Magnetic microspheres are made by emulsifying human serum albumin and magnetic in oil followed by heat treatment at 135° C. Staphylococcal Protein A is then covalently bonded to the microspheres according to the procedures of B. Mishell et al, supra, pp 303-304. A 0.1 M phosphate buffer solution containing 5 mg Staphylococcal Protein A and the microspheres, pH 6.8, is slowly stirred while 0.1 ml of aqueous 0.5% glutaraldehyde is added at room temperature. The reaction is continued for 1 hour and terminated by separating the magnetic particles from the solution and resuspending them in 0.05M phosphate buffer, pH 7.5.
The Staphylococcal Protein A coupled microspheres are mixed incubated with a phosphate buffered solution, pH 7.2, containing the anti-trophoblast antibodies of Example 1 for 8 hours. The microspheres are then separated from the solution and resuspended in phosphate buffer solution, pH 7.2.
Magnetite particles are silanized by the procedure of U.S. Pat. No. 4,177,253 by mixing 1 gm of magnetite to 100 ml of a 10 w/v % solution of omega-glycidoxypropyltrimethoxy silane in dry toluene. The mixture is refluxed for 8 hours, and the silanized magnetite is filtered off, and washed with toluene and then acetone.
A 0.4 gm portion of the silanized magnetite is added to one ml of a 5% solution of anti-trophoblast antibody prepared in accordance with the procedure of Example 1, and the mixture is retained at room temperature for 48 hours. The magnetite is then washed with 0.5M aqueous sodium carbonate solution, then with 0.1M phthalate solution in 1M aqueous sodium chloride at pH 3.0, and then in 0.1M trimethoxyaminoethane in 0.5M aqueous ethanolamine at pH 7.8.
An aqueous solution (1 ml) of isotonic saline, pH 6.8, containing a mixture of fetal cells and maternal cells is mixed with 0.1 ml of the fluorescein labeled antibody solution of Example 2 and incubated for 12 hours at 37° C. The cells are then separated from the solution by centrifugation at 10,000 rph for 15 minutes and resuspended in isotonic saline, pH 6.8.
The cells showing fluorescence are then separated using a cell sorter according to the procedure of Herzenberg, L. et al, supra, p 221, to yield a suspension of fetal cells free from maternal cells.
A 0.1 mg portion of the magnetic beads coupled with anti-trophoblast antibodies of Example 3 is mixed with 10 ml of an isotonic saline solution, pH 6.8, containing a mixture of fetal cells and maternal cells, and incubated for 8 hours at 37° C. The microspheres having fetal cells bound thereto are removed from the cell mixture with a magnetic and resuspended in isotonic saline solution, pH 6.8.
The magnetic microspheres coated with fetal cells obtained in Example 6 are suspended in a nutrient media comprising
Waymouth MB 752 (30 v %)
Geys DDS (70 v %)
Placental cord serum (10 v %)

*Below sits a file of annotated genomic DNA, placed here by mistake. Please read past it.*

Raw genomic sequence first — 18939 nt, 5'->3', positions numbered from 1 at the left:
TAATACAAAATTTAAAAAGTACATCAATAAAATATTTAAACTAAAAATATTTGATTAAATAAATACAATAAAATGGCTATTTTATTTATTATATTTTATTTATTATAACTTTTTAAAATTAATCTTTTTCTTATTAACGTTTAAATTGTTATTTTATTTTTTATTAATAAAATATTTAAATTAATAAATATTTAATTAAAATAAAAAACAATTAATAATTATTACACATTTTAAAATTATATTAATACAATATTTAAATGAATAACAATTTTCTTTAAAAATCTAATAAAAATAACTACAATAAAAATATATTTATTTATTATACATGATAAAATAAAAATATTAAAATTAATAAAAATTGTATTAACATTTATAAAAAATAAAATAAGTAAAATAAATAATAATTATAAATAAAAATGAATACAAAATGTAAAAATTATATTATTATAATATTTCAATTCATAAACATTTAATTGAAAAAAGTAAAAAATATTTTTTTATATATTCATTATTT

The suspension is incubated in a 37° C. water bath for 2 weeks. Cell proliferation is then evident. The cells are removed from the microspheres by mild agitation, the microspheres removed from the suspension with a magnet, and the cells concentrated by centrifuging (10,000 rpm for 15 min). The cells are then examined for chromosomal abnormalities according to the procedures described by M. Globus, et al, supra.
The fetal cells obtained according to the procedure of Example 2 are resuspended in a nutrient media comprising
Waymouth MB 752 (30 v %)
Geys DDS (70 v %)
Placental cord serum (10 v %)
The suspension is incubated in a 37° C. water bath for 2 weeks. Cell proliferation is then evident. The cells are then examined for chromosomal abnormalities according to the procedures described by M. Globus, et al, supra.
|Cited Patent||Filing date||Publication date||Applicant||Title|
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|U.S. Classification||435/7.21, 600/563, 436/178, 435/30, 436/526, 436/177, 436/519, 600/562, 435/7.24, 436/518, 436/527, 435/378|
|International Classification||G01N33/569, C12Q1/24, A61B10/00, A61B10/02|
|Cooperative Classification||C12Q1/24, Y10T436/25375, A61B10/02, G01N33/56966, Y10T436/255|
|European Classification||G01N33/569H, C12Q1/24, A61B10/02|
|Jul 17, 1985||AS||Assignment|
Owner name: ASPEN DIAGNOSTICS, INC., 525 UNIVERSITY AVENUE, SU
Free format text: ASSIGNMENT OF ASSIGNORS INTEREST.;ASSIGNOR:CALENOFF, EMANUEL;REEL/FRAME:004428/0177
Effective date: 19850711
|Dec 3, 1990||FPAY||Fee payment|
Year of fee payment: 4
|Sep 26, 1994||FPAY||Fee payment|
Year of fee payment: 8
|Sep 9, 1998||FPAY||Fee payment|
Year of fee payment: 12
|Mar 26, 1999||AS||Assignment|
Owner name: MMC/GATX PARTNERSHIP NO. 1, CALIFORNIA
Free format text: SECURITY INTEREST;ASSIGNOR:ADEZA BIOMEDICAL CORPORATION;REEL/FRAME:009845/0090
Effective date: 19990319
|Apr 23, 2002||AS||Assignment|